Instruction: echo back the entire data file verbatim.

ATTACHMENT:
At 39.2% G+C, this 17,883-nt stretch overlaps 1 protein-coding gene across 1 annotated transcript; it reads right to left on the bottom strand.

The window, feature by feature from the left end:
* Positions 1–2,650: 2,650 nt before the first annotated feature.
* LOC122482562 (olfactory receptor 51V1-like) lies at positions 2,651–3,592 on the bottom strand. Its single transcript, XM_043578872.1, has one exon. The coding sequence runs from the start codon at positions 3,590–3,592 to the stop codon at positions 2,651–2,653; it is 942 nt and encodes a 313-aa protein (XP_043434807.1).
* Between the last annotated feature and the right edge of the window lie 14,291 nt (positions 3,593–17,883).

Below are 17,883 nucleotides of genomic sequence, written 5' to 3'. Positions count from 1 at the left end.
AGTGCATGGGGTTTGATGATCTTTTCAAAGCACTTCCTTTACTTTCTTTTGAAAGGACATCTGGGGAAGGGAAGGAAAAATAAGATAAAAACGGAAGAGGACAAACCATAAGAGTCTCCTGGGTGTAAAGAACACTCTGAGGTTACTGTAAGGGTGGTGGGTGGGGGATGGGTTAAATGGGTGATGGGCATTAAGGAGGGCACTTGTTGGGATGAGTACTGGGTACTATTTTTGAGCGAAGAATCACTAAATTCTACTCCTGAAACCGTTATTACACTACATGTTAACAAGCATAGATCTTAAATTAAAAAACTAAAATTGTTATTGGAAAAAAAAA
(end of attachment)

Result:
At 39.2% G+C, this 17,883-nt stretch overlaps 1 protein-coding gene across 1 annotated transcript; it reads right to left on the bottom strand.

The window, feature by feature from the left end:
* Positions 1–2,650: 2,650 nt before the first annotated feature.
* LOC122482562 (olfactory receptor 51V1-like) lies at positions 2,651–3,592 on the bottom strand. Its single transcript, XM_043578872.1, has one exon. The coding sequence runs from the start codon at positions 3,590–3,592 to the stop codon at positions 2,651–2,653; it is 942 nt and encodes a 313-aa protein (XP_043434807.1).
* Between the last annotated feature and the right edge of the window lie 14,291 nt (positions 3,593–17,883).

Below are 17,883 nucleotides of genomic sequence, written 5' to 3'. Positions count from 1 at the left end.
AGTGCATGGGGTTTGATGATCTTTTCAAAGCACTTCCTTTACTTTCTTTTGAAAGGACATCTGGGGAAGGGAAGGAAAAATAAGATAAAAACGGAAGAGGACAAACCATAAGAGTCTCCTGGGTGTAAAGAACACTCTGAGGTTACTGTAAGGGTGGTGGGTGGGGGATGGGTTAAATGGGTGATGGGCATTAAGGAGGGCACTTGTTGGGATGAGTACTGGGTACTATTTTTGAGCGAAGAATCACTAAATTCTACTCCTGAAACCGTTATTACACTACATGTTAACAAGCATAGATCTTAAATTAAAAAACTAAAATTGTTATTGGAAAAAAAAA